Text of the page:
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Joint Custody and the Best Interest Standard
"In the best interest of the child" or "child's best interest" is the famous mantra of the family court prevalent in child custody proceedings today, yet its interpretation by the family court or judges is often arbitrary and its meaning is still obscure. Moreover, the law regarding child custody varies from state to state, leaving no uniform legal position regarding what is in the best interest of the child. Some states have a preference and presumption towards joint custody, while others do not. Some states are amending laws to adopt a preference and presumption for joint custody, while others are amending laws to allow joint custody only when the parents agree to it.
Like most states, the standard for child custody determination in California is the overall best interest of the child such that it assures the "health, safety, and welfare" of the child and "frequent and continuing contact" with both parents. However, California does not establish a preference or a presumption for or against joint custody or custody to one parent, and therefore leaves the parenting plan decision up to the discretion of the family court or judge. In 1979, California adopted a presumption for joint custody, but later amended the law in 1994 to allow joint custody only when the parents agreed to it. According to the American Bar Association website, other states such as Connecticut, Maine, Michigan, Mississippi, Nevada, Vermont, and Washington also adopted laws in favor of joint custody, but only when the parents agreed to it. Other states, such as the District of Columbia, Florida, Idaho, Iowa, Kansas, Louisiana, Minnesota, Missouri, Montana, New Hampshire, New Mexico, and Texas, have laws favoring a presumption for joint custody. In a few other states, joint custody is not specifically authorized.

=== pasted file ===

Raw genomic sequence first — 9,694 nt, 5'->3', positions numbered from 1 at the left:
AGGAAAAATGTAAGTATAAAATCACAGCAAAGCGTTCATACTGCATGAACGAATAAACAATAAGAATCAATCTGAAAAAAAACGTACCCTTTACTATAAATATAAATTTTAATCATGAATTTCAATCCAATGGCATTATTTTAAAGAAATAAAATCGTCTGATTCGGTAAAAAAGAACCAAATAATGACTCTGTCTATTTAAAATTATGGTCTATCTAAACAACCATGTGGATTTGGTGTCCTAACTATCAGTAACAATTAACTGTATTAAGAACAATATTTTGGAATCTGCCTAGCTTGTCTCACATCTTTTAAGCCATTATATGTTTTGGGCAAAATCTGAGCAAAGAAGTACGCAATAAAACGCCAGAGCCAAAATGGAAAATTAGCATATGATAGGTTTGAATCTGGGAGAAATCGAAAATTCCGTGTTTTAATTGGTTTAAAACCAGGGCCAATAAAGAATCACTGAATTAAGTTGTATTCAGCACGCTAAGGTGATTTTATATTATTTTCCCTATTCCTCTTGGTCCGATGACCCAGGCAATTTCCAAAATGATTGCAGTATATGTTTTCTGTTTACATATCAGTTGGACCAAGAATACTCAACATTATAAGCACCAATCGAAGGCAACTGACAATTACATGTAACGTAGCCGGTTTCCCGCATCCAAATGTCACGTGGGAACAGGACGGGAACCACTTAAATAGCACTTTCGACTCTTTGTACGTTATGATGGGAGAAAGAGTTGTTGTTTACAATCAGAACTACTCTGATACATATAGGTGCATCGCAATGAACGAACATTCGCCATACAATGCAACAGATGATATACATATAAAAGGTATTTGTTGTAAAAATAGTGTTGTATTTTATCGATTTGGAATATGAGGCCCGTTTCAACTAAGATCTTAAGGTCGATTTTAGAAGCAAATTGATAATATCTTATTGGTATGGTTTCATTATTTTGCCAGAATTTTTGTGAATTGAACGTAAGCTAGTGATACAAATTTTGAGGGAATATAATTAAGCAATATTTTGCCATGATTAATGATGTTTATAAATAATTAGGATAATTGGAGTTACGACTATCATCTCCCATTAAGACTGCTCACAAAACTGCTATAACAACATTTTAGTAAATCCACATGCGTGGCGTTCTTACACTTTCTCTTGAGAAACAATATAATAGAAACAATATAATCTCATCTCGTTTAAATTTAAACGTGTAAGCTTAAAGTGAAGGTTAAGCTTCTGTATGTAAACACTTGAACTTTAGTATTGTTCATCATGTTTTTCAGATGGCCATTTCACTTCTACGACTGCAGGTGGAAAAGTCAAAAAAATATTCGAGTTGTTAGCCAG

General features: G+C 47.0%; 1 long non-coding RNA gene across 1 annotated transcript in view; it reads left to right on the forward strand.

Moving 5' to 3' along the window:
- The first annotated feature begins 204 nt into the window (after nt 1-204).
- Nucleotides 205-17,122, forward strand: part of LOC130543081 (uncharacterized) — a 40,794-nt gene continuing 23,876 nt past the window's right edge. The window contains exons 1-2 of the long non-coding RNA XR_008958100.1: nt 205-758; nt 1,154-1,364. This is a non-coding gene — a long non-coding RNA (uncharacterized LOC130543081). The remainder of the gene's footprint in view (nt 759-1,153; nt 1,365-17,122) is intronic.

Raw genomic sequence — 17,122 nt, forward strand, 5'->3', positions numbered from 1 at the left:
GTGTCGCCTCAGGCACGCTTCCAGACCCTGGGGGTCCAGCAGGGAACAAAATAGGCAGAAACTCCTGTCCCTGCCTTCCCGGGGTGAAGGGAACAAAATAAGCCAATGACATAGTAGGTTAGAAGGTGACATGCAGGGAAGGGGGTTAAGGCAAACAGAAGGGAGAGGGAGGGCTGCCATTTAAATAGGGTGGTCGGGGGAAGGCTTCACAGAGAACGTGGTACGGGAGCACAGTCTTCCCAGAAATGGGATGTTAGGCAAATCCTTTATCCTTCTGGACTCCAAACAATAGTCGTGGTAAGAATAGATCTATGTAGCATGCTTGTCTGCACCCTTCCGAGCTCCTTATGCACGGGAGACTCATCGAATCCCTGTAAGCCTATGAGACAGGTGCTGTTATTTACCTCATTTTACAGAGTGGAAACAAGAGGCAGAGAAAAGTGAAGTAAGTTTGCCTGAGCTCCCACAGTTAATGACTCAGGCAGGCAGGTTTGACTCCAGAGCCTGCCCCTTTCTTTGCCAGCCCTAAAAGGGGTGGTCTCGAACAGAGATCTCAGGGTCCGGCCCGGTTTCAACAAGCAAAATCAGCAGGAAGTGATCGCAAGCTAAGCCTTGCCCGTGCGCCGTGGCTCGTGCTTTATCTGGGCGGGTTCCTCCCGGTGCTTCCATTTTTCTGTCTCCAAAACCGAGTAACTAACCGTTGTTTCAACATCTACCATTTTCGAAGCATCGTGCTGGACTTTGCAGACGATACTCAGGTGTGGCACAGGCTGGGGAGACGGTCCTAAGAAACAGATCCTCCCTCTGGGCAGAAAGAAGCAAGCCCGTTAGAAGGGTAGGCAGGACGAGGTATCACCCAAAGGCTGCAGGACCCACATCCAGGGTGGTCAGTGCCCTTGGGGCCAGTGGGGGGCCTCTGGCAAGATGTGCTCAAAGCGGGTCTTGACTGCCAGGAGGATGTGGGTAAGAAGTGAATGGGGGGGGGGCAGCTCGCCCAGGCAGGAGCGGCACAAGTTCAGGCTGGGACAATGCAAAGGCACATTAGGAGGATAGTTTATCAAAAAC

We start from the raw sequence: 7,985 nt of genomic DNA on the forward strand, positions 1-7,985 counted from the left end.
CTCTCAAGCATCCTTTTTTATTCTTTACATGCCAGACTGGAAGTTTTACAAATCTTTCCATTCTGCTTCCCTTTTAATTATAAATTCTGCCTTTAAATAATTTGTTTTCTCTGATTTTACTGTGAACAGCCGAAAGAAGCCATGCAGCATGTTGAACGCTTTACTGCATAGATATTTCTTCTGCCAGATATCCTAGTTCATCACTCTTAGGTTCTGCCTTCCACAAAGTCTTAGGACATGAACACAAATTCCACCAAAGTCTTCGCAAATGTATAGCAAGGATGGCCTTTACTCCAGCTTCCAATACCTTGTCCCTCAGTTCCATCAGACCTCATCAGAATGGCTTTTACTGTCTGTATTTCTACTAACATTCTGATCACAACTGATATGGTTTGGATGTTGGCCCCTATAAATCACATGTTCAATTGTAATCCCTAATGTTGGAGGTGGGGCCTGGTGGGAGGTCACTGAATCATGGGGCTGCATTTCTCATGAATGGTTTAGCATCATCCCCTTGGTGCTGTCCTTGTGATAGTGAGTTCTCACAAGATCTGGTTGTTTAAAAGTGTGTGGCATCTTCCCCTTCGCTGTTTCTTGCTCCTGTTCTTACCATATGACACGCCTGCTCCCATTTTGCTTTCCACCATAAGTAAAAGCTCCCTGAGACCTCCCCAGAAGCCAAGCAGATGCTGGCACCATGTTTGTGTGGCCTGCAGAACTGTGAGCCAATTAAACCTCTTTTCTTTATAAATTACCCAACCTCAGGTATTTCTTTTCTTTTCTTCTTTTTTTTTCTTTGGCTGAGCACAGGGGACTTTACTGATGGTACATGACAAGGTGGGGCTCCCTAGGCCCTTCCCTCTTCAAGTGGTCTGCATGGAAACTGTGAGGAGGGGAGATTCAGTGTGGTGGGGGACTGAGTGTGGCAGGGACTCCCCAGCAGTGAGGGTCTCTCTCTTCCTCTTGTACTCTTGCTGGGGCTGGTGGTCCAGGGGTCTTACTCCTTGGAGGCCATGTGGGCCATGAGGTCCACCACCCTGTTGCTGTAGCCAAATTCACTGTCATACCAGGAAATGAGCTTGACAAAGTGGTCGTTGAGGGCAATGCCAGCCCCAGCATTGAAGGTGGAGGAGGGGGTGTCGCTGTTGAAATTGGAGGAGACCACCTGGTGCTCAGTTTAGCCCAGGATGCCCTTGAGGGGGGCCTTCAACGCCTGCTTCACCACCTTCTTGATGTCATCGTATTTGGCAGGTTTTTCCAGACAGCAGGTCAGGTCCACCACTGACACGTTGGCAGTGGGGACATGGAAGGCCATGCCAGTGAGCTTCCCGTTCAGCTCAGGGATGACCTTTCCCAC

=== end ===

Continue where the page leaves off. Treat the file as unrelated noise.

Regardless of each state's position for or against a presumption or preference in favor of joint custody and whether or not it has been specifically authorized, overall there appears to be a growing trend in favor of joint custody and more and more bills are being introduced to adopt a presumption that joint custody is in the best interest of the child unless certain circumstances apply (such as convincing evidence that a parent is unfit or that it would not be in the best interest of the child to award joint custody).
If you are involved in a child custody dispute, whether it is the initial child custody determination or a child custody modification, you would be wise to consult a family law attorney in your jurisdiction to help you learn about the law and the standard for custody determination in your area and how these laws apply to your specific situation. Further, you will want to learn what factors the court will consider in determining the best interest of the child so that you are fully aware of your child custody rights and responsibilities.
Generally, debts incurred during the marriage are community obligations. This includes credit card bills, even if the credit card is in one name only. Student loans are an important exception because they are considered separate property debts. Community property possessions and community property debts are divided equally unless both spouses agree to an unequal division in writing. If spouses can't agree on the division of debts and possessions, a judge makes that decision.
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